By Morgan Christen
CFA, CFP, CDFA, MBA, CEO and CIO
Well that was a better finish. 2019 was a year where virtually all asset classes performed well. Unlike 2018, when the stock indexes turned negative as the market decided to selloff in the fourth quarter and erase gains.
The market had its biggest gains since 2013 as tensions with China eased, the Fed shifted monetary policy, economic outlook improved, consumer spending was strong, inflation remained low, housing was solid, and improving corporate investment.
Other than the market being on fire in 2019, PG&E admitted to causing the deadliest and most destructive fire in California history, which did not spark joy. We watched the Rise of Skywalker and the end of winter. We couldn’t get enough of Popeye’s Chicken sandwiches, White Claws and baby Yoda. The Cybertruck was launched while the 737 Max was grounded.
The college scandal, Varsity Blues, roped in Felicity and Aunt Becky while the NCAA agreed to let athletes earn money. In America, our women’s soccer team won their fourth World Cup, we became energy independent while our friends in England look to become independent of the European Union. Baby Shark, doo doo doo doo doo doo. The streaming wars took off as a few major IPO’s did not; Slack, Uber, Lyft, Pinterest and We (didn’t) Work. OK Boomer.
A great year for stocks. Equity markets around the globe posted positive results. The US outperformed the non-US developed and emerging markets in 2019. Large cap stocks outperformed smaller stocks, while growth was a standout. Looking at countries, Switzerland was the best performing developed market while Greece was the top emerging market performer.
Looking back at the last decade and reviewing the best performer in the S&P 1500 gives us an interesting winner. No, it is not Netflix, Apple, Cannabis, Biotech or AI… the winner is Patrick Industries. This is a company that manufactures and distributes building products and material for the RV, marine, and manufactured housing markets.
Not all that exciting, but another lesson to own the market and not chase the bright light.
Interest rates decreased in the US Treasury markets during 2019. The entire yield curve shifted lower, which worked well for bond investors but harmed those with savings accounts. In general, we saw the same outcome in international bonds, as most countries saw rates decrease while Japan and Germany continue to have negative nominal rates.
We do not have the appetite for owning lower grade bonds at this point. At these low interest rates, corporations have been taking on debt to buy-back their shares. There has been a rise in “covenant-lite” (not a good contract) bonds that may not end well should the economy slow.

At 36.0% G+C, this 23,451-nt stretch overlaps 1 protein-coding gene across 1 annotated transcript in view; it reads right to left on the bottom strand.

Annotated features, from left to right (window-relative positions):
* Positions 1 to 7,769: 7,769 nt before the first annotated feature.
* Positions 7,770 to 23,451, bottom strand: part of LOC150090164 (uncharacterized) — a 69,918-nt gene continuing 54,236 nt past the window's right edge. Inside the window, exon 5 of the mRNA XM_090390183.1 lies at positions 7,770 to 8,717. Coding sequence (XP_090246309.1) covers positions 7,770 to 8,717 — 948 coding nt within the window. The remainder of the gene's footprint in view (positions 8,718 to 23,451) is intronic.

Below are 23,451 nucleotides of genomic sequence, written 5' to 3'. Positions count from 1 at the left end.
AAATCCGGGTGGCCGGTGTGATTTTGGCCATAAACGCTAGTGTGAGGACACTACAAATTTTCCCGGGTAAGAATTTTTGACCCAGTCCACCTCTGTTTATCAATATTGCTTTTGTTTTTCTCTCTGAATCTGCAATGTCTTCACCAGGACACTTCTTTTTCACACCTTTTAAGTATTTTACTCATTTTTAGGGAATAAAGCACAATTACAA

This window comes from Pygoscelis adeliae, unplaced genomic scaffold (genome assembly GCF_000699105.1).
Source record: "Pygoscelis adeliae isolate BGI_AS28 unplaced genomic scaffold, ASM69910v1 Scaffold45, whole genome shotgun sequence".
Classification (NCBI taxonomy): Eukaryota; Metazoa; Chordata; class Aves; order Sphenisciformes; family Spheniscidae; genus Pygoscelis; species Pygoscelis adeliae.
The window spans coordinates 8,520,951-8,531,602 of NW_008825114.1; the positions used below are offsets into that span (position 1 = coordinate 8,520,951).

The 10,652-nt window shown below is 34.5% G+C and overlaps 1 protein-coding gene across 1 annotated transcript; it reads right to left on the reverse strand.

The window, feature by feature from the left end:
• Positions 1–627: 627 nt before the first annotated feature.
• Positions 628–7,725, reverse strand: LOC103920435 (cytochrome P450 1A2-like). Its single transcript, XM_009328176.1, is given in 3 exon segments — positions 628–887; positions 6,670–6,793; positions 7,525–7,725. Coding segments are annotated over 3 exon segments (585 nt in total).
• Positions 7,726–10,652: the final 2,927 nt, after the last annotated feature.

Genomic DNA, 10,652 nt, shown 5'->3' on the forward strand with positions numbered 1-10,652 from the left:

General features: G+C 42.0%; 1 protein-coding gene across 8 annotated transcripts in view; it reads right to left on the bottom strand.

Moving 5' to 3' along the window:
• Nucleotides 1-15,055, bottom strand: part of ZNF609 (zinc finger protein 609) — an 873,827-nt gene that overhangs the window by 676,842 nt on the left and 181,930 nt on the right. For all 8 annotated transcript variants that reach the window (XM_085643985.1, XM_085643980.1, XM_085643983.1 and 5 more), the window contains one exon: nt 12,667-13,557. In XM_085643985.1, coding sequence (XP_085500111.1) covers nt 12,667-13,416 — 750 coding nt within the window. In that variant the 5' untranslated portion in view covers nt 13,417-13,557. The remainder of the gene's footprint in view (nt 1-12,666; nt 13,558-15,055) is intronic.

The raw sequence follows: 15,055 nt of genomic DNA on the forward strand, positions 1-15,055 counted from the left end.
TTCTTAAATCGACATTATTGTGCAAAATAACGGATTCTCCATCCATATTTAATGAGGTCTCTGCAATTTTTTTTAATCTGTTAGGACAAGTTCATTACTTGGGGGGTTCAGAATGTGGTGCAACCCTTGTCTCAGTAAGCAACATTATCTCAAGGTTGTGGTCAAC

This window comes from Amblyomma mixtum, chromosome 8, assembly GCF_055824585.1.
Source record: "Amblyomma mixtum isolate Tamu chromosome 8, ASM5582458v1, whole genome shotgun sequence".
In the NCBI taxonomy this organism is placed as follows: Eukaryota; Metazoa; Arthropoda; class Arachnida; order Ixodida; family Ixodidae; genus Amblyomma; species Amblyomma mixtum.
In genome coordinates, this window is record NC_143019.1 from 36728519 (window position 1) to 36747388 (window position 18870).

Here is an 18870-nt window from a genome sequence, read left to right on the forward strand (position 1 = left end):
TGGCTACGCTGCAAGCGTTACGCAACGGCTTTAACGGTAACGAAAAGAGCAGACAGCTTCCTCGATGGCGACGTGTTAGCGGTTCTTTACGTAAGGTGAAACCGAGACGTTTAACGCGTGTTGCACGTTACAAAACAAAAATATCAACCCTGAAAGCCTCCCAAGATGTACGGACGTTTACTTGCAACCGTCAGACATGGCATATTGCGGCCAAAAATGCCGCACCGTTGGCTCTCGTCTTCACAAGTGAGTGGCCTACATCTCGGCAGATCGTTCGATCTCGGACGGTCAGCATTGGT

The Fed has become dovish. They reversed their stance on rates and reduced the Fed Funds rate in 2019. The economy improved and recession fears evaporated, so we do not anticipate further reductions at this time.
Fundamentals are solid, but that doesn’t mean the markets can’t sell off. American economist Hyman Minsky once said, stability breeds instability. The last few years have been pretty stable. Most bad loans and bad decisions are made during good times. Consumers have reduced their debt loads as companies have expanded theirs.
Oxford Economics senior economist Lydia Boussour wrote on October 31st, “half of investment grade corporate bonds are in the lowest tier by credit rating, versus 37% in 2011. And 80% of leveraged loans are covenant-lite, versus 30% during the financial crisis.
To put that into perspective, default-prone Argentina found buyers in 2017 for 100-year government bonds and Greece has buyers of their 10-year bonds that yield just over 1% per year. As investors stretch for yield, they are taking on higher levels of risk than are warranted (and compensated).
We believe that while this bull can continue into the election, it may be more of a bucking bull. For those reasons, we believe it is prudent to move some positions to funds that have more of a dividend tilt on the equity side and higher quality on the bond side.
This is not a forecast of a pullback in the market, but should one happen, these funds tend to hold up better in those scenarios. We anticipate making the moves this month and you should see transactions in your account.
As always, please call us with any questions. Our advisors are always available to discuss your savings and investment goals for today and the future.
The information contained herein is based on internal research derived from various sources and does not purport to be statements of all material facts relating to the securities mentioned. The information contained herein, while not guaranteed as to the accuracy or completeness, has been obtained from sources we believe to be reliable. Opinions expressed herein are subject to change without notice.